A team of Louisiana researchers, including a group from the Tulane University School of Science and Engineering, has developed a smart quantum technology that could have real-world applications to quantum networks and future quantum communications systems used in the military.
Ryan Glasser, an associate professor of physics at Tulane, and his team in the Department of Physics, collaborated on the study with researchers from Louisiana State University. The study was featured on the cover of the March 2021 issue of Advanced Quantum Technologies.
“Recent developments in optical technologies have resulted in extremely high information transfer rates using the spatial properties of light — i.e. images (and more complex structured beams),” Glasser said. “However, a difficulty in such communications using light through free-space is that turbulence can severely distort the beams, resulting in errors in the communication.”
“The team’s result is an exciting step forward in developing this understanding, and it has the potential to ultimately enhance the Army’s sensing and communication capabilities on the battlefield.”
Sara Gamble, program manager at the U.S. Army Research Office
To correct the errors, researchers developed an artificial intelligence scheme to help overcome the negative effects of turbulence on light that propagates through the atmosphere. The system corrects for spatial distortions of laser light.
“We showed the system’s efficacy first in the classical regime by using simulations,” Glasser said.
The work was funded through the U.S. Office of Naval Research to develop artificial intelligence techniques to help create robust communications networks, under program officer Santanu Das. Tulane then collaborated with the LSU team, which implemented an experiment to show that the AI (artificial intelligence) approach can be adapted to work using quanta of light, or single photons.
“The experiment our LSU collaborators performed shows that we can overcome the destructive effects of turbulence on single photons, which will aid in the real-world implementation of free-space quantum communication links,” Glasser said. “Such technologies are crucial to future quantum technologies, including quantum networks and quantum imaging. We’re excited to be doing research that combines the flourishing fields of quantum technologies and artificial intelligence.”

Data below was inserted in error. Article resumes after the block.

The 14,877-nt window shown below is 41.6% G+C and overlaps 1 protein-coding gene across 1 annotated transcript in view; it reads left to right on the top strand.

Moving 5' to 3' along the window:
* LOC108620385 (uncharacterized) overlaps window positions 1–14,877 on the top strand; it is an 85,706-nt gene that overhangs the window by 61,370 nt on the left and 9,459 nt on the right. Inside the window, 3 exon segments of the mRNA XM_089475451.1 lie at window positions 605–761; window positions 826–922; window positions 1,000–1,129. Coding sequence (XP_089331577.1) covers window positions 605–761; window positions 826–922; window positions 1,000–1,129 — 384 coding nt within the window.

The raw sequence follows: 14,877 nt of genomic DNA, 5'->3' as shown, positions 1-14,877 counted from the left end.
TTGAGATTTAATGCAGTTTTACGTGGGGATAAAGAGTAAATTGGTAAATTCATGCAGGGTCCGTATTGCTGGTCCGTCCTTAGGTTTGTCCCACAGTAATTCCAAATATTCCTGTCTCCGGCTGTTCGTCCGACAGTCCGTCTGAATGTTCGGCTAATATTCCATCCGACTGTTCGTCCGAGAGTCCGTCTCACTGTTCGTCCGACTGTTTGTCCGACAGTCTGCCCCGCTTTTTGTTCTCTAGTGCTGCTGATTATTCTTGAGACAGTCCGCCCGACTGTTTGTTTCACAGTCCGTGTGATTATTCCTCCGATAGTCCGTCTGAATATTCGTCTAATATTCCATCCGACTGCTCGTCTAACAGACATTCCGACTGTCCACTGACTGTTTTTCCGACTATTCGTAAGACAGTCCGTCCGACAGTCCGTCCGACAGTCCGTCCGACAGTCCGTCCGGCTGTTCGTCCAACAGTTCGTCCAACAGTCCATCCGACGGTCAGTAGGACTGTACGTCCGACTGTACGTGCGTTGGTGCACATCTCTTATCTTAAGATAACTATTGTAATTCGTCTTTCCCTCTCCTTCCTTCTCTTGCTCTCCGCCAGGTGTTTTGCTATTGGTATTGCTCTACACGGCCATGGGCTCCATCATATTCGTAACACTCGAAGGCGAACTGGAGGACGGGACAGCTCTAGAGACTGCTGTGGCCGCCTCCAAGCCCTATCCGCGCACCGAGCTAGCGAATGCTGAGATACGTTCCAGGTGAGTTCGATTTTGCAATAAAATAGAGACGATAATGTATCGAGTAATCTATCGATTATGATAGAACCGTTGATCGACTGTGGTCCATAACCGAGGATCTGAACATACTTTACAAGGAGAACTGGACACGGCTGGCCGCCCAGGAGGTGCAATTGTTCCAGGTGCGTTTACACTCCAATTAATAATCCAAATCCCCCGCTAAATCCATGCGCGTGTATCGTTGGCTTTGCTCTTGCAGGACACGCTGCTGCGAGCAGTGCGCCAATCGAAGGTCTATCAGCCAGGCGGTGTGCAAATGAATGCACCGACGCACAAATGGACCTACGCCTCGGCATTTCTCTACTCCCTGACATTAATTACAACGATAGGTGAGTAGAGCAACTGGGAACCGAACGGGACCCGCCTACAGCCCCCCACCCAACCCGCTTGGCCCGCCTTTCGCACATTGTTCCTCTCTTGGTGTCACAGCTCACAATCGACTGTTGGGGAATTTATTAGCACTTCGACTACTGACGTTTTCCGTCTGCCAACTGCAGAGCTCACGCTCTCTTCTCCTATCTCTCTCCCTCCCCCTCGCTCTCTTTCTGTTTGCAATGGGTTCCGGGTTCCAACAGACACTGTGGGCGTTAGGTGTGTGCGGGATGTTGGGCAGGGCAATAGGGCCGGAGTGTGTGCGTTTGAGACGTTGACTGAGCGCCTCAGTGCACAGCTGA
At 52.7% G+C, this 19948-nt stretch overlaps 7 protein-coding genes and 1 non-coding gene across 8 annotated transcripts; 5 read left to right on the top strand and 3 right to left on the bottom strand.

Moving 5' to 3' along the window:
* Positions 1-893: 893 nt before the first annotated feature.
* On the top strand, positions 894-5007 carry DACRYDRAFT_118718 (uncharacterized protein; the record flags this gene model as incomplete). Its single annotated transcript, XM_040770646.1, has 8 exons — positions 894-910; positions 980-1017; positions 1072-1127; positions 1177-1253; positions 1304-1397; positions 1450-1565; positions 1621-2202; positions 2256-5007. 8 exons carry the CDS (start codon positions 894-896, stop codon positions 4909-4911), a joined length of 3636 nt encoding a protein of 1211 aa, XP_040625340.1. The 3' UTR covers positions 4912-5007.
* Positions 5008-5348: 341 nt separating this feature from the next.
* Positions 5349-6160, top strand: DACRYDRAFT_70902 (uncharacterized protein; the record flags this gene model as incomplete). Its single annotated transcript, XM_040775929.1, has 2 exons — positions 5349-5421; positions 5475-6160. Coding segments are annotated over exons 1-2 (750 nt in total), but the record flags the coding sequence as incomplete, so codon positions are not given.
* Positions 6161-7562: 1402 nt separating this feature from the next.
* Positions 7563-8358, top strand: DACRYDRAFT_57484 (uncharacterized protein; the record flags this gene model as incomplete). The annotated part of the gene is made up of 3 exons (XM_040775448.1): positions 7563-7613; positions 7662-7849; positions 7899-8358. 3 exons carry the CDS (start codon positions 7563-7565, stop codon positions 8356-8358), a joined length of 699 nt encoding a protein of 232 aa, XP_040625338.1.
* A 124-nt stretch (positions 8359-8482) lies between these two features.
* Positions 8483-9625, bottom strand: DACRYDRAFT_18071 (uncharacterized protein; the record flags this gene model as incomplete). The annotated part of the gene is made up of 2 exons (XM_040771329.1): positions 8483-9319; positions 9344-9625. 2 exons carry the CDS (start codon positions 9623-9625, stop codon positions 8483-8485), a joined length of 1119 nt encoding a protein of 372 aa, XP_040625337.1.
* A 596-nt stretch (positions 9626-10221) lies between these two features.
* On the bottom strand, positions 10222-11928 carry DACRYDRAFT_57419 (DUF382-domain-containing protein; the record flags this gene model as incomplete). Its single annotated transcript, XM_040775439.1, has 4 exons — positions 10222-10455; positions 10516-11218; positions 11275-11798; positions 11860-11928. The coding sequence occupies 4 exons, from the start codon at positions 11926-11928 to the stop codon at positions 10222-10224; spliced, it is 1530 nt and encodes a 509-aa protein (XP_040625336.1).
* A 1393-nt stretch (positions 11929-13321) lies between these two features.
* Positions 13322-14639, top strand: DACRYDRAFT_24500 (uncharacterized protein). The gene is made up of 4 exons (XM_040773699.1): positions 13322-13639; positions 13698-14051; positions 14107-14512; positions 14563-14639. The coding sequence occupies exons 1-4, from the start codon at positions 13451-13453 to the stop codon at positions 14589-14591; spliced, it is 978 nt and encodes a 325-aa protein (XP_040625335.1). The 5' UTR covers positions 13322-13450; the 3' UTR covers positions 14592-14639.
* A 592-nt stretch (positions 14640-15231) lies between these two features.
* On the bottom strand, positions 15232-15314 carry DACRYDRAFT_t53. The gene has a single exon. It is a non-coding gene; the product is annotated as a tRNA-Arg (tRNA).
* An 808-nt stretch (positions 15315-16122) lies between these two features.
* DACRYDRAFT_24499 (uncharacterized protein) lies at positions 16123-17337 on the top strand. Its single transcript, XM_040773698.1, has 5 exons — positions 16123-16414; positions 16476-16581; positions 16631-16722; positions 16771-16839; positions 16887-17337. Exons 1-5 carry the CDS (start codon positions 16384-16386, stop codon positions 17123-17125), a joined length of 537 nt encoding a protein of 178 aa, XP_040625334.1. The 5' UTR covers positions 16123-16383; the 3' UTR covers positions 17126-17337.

Sara Gamble, program manager at the U.S. Army Research Office, said the research is still in the early stages of understanding the potential for machine learning techniques to play a role in quantum information science. But, she said, “the team’s result is an exciting step forward in developing this understanding, and it has the potential to ultimately enhance the Army’s sensing and communication capabilities on the battlefield.”
Other researchers from Tulane include Sanjaya Lohani, a postdoctoral researcher and Erin M. Knutson, now a postdoctoral fellow at Santa Clara University. The LSU team includes PhD candidate Narayan Bhusal, postdoctoral researcher Chenglong You, graduate student Mingyuan Hong, undergraduate student Joshua Fabre and Omar S. Magana-Loaiza, an assistant professor of physics. Pengcheng Zhao of Qingdao University of Science and Technology also participated in the study.
The Louisiana researchers are part of the Louisiana Quantum Initiative, a statewide endeavor to advance the research and technology of quantum systems in the context of the second quantum revolution and develop the strategy and technological infrastructure of quantum-driven networks and devices. The initiative is an ecosystem of research that relies on emergent and dynamic associations and efforts among institutions as well as individual members.